fom Tim Panaccio of CSNPhilly,
The Kimmo Timonen saga took a bizarre turn Thursday night with Flyers coach Craig Berube saying during his pre-game meeting with reporters that the former All-Star defenseman was returning to the team.
A little over an hour later, general manager Ron Hextall, who hinted Wednesday that things were “moving along” in a positive manner for the Timonen's return, said Berube was wrong.
“There’s no definitive decision on Kimmo coming back,” Hextall said.
He said he hoped to have a final answer later this weekend and that Timonen still had not been medically cleared to play.
“There’s still a process going on and quite frankly, since I last talked to you guys, it has not moved forward,” Hextall said. “It’s at the same spot.”
— Is the NHL done with the Olympics? Depends on whom you ask. The owners don’t want to go, and league officials seem pessimistic. The players do want to go, and union officials seem optimistic. They agree on one thing: A lot depends on whether they receive concessions in Pyeongchang like they did in Sochi – insurance costs, travel costs, access, et cetera. Serious talks have not even started with the IIHF and the IOC, but most expect a decision to be made sooner than last time.
— NBC has paid billions for NHL and Olympic rights in the United States. It certainly would prefer NHL players go. But it might not pressure the NHL to participate in Pyeongchang. It might not care as much as you might think. If NHL players stay home, NBC could air other events – say, more figure skating – or hockey in whatever form it takes. One TV perspective: “It’ll still be Olympic hockey, and it’ll still outdraw the NHL’s ratings.”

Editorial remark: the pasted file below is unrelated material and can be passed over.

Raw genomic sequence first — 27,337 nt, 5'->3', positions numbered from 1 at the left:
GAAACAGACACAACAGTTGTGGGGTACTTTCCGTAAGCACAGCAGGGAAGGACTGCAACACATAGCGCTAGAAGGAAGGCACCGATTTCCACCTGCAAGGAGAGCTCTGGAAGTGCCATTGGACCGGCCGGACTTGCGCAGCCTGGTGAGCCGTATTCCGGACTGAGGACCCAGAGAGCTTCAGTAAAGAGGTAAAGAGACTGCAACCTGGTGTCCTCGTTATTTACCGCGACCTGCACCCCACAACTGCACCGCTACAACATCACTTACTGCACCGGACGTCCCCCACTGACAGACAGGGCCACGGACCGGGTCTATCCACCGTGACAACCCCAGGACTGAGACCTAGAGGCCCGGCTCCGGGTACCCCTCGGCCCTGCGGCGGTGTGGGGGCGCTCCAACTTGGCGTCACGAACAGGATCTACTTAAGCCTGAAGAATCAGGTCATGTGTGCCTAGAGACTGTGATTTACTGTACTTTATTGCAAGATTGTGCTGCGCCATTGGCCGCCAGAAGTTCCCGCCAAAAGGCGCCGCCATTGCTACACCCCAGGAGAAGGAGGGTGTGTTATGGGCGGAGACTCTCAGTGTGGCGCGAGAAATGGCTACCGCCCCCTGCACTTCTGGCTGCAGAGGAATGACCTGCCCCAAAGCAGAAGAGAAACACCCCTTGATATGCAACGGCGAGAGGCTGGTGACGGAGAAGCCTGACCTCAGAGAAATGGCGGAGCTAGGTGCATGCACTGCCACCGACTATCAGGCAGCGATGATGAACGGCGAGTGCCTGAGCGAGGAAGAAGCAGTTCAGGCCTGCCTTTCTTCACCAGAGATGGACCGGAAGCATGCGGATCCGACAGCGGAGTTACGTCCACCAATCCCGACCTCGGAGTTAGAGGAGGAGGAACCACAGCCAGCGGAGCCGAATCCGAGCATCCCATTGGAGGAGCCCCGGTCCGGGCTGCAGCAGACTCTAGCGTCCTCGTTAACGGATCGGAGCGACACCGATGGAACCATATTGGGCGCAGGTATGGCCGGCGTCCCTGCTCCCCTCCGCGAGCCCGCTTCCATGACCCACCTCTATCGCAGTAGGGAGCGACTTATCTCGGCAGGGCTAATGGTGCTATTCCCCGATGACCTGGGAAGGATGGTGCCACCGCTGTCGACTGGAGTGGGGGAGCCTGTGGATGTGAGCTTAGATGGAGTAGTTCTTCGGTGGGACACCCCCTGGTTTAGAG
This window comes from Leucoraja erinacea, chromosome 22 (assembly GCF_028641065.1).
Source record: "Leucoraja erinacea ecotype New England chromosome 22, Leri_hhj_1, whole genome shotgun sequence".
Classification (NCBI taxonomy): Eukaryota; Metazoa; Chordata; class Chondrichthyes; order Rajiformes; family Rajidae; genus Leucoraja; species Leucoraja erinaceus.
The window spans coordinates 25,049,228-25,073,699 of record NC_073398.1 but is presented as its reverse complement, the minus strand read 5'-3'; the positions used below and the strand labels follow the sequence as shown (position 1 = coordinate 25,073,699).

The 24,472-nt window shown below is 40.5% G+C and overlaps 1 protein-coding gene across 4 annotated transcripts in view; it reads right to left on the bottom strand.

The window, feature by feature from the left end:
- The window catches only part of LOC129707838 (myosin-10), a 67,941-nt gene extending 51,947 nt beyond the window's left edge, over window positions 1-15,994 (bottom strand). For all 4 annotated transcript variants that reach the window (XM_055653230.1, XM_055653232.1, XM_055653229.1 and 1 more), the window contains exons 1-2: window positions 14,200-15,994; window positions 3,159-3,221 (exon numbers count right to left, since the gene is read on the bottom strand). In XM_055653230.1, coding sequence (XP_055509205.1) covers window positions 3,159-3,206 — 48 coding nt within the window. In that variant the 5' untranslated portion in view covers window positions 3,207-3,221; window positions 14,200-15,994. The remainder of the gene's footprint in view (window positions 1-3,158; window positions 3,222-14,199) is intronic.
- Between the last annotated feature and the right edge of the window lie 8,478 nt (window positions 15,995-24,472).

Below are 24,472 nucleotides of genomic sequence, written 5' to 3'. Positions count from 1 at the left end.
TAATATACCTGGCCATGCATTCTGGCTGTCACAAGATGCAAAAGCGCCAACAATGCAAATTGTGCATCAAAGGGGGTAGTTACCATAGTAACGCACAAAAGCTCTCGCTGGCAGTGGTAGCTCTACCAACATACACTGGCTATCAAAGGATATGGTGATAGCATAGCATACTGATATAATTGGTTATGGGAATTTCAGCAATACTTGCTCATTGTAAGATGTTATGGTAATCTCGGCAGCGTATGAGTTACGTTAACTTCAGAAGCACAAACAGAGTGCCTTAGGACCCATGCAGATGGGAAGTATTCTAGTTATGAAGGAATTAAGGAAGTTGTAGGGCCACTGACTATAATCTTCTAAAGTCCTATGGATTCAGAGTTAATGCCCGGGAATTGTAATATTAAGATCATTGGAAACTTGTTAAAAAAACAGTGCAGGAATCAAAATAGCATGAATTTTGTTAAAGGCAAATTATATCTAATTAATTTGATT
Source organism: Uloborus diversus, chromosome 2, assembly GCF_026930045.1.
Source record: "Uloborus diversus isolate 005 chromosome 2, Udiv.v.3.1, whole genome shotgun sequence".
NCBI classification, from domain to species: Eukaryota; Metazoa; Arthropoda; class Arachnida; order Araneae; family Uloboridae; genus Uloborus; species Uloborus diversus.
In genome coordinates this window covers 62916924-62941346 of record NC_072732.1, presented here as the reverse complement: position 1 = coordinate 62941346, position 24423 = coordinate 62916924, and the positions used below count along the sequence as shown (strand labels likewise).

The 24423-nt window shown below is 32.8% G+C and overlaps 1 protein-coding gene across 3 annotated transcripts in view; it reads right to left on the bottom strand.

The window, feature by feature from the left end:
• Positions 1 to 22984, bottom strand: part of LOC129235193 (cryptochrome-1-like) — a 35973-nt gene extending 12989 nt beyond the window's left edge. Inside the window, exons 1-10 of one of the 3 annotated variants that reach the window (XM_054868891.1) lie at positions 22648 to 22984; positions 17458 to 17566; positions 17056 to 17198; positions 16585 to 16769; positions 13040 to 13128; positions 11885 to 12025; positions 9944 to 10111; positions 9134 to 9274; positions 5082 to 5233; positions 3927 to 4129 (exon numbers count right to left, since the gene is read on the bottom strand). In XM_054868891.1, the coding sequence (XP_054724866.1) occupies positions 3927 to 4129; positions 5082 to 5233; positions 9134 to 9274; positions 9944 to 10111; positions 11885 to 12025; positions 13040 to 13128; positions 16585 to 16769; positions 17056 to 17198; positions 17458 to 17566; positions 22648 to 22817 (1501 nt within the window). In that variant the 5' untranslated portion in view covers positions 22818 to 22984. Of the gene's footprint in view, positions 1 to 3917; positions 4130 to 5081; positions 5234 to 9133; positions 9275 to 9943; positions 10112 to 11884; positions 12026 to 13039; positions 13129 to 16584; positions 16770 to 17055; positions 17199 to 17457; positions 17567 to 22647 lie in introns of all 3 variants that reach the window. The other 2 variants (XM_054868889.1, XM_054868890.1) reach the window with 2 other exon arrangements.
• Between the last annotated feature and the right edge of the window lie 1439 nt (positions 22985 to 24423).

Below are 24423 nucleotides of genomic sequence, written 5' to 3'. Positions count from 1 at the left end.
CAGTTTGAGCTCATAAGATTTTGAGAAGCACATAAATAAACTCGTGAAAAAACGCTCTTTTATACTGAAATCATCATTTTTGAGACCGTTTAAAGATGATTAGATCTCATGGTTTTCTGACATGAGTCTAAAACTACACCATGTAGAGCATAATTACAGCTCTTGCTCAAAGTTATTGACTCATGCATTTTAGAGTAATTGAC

-Nicholas J. Cotsonika of Yahoo where you can read more hockey topics.
SPRINGFIELD, Mass. ... American Hockey League President and CEO David Andrews announced today that the league’s Board of Governors has formally and unanimously approved the steps necessary to create a Pacific Division within the AHL beginning with the 2015-16 season.
The Board has approved the following:
from Jeff Blair of Sportsnet,
It seldom ends in a nice, neat package any more, because we are in sports Viagra era.
We live longer and our idols tend to perform at passable or better levels for longer periods of time because of better training, nutrition, medicine, travel — and, drug-testing often being half a step behind the cheaters, sometimes chemical intervention.
Go hard, don’t worry about going home.
It’s still said that if Wayne Gretzky can be traded, than anyone can be traded. True. The addendum is that if Gretzky can play out the string with the New York Rangers and St. Louis Blues, than anyone ought to be able to play out the string for whomever and for however long they want.
Still, watching Martin Brodeur retire from the NHL on Thursday surrounded by the logo and colours of a team for which he’s played all of seven games seemed a little much, even by todays standards of disposability.
He’s a New Jersey Devil — no, he IS the New Jersey Devils.
continued which includes an interview Elliotte Friedman did with Brodeur today...
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About Kukla's Korner Hockey
Paul Kukla founded Kukla’s Korner in 2005 and the site has since become the must-read site on the ‘net for all the latest happenings around the NHL.
From breaking news to in-depth stories around the league, KK Hockey is updated with fresh stories all day long and will bring you the latest news as quickly as possible.